Epidemiology of Gallbladder Cancer in the Unites States

A Population-Based Study

Motasem Alkhayyat; Mohannad Abou Saleh; Thabet Qapaja; Mohammad Abureesh; Ashraf Almomani; Emad Mansoor; Prabhleen Chahal


Chin Clin Oncol. 2021;10(3):25 

In This Article


Our population-based study of 56 million patients showed that the 20-year period prevalence rate of GBC is 8.5 per 100,000 among the US population. In our cohort, patients with GBC were more likely to be elderly (age >65) and females.

Our study was consistent with previous epidemiologic studies in the US that showed a higher prevalence of GBC in women compared to men.[22,37] GBC is considered one of the few cancers where the incidence is higher in women than men,[5] this is thought to be due to a higher prevalence of gallstones in women.[38] After adjusting for several factors in the multivariate analysis, we found that female gender is an independent risk factor for GBC. In our cohort, gallstone was the single most important risk for GBC, which is consistent with prior studies.[5] Moreover, it is believed that the geographic pattern of GBC correlates with the prevalence of gallstones.[7] Gallstone size is believed to influence the risk of GBC with larger stones (>3 cm) carrying a higher risk compared to smaller stones.[39] However, despite the increased risk, the development of GBC in patients with gallstone disease remains rare.[40–42] It is proposed that cholelithiasis leads to GBC through chronic inflammation and metaplasia.[40] Chronic inflammation can also lead to the deposition of calcium in the gallbladder wall, a condition called porcelain gallbladder. Historically, porcelain gallbladder was an absolute indication for cholecystectomy due to the risk of GBC. However, today, the association between GBC and porcelain gallbladder is controversial.[43,44]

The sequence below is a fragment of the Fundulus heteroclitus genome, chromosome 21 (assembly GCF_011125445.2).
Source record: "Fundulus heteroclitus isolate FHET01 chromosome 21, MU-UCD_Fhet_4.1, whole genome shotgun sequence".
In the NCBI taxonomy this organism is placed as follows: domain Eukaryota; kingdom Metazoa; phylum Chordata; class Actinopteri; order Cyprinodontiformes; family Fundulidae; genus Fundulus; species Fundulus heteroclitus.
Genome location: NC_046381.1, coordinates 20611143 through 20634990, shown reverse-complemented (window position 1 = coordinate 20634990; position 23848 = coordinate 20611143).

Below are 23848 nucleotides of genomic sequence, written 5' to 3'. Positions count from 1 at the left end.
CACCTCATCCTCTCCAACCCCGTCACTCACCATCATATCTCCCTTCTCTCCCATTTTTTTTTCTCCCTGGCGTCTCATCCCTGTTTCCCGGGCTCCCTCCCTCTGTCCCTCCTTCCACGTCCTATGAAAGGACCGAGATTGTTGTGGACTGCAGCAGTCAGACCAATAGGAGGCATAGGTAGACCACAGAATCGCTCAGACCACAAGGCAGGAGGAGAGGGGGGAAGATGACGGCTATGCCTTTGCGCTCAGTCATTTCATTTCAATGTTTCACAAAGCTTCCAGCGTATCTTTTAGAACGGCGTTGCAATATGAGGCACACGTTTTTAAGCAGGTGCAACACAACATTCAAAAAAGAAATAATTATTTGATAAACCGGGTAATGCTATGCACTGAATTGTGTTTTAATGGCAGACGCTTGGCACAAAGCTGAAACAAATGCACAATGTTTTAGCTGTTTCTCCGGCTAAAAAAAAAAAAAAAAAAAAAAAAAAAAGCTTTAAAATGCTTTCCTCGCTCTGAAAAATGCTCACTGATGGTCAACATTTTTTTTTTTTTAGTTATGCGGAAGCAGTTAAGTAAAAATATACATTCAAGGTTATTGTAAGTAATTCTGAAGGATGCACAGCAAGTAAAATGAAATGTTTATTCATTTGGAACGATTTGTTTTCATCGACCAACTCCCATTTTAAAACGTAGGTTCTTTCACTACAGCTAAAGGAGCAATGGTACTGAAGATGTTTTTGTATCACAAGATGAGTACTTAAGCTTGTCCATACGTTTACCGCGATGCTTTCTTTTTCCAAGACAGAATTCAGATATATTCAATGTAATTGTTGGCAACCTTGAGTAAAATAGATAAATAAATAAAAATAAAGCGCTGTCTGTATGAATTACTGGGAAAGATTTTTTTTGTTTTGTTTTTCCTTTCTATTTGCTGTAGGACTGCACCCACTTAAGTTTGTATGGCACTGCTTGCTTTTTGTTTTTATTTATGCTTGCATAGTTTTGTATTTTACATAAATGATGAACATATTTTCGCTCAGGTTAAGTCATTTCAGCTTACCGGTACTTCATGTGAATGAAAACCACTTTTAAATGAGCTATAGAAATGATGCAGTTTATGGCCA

The data on obesity as a risk factor for GBC is conflicting. Our study however, is in agreement with the previous studies that showed an increased risk of GBC in obese patients including a cohort of 181,000 individuals by Larsson et al..[45] In a systematic review of eight studies, obesity and body mass index (BMI) were significantly associated with GBC. The increased risk is thought to be related to increased predisposition to form gallstones. On the contrary, other studies have showed no association between obesity and GBC.[46] Previous studies found an association between diabetes and GBC, but it was unclear whether this association was independent or mediated by obesity.[47] We found that DM is independently associated with increased risk of GBC. Similarly, a recent European cohort study showed that diabetes was associated with a higher risk of GBC independent of obesity.[48] Cigarette smoking and heavy alcohol use were also associated with GBC. In a prospective study conducted in Japan, there was a positive linear association observed between the risk of GBC and the number of cigarettes smoked. The study showed a linear association between alcohol drinking and risk of GBC among men as well but not in women.[16] In a meta-analysis investigating the association of alcohol and risk of 23 types of malignancy, the relative risk of GBC among heavy drinkers was 2.64 (95% CI: 1.62–4.30).[17]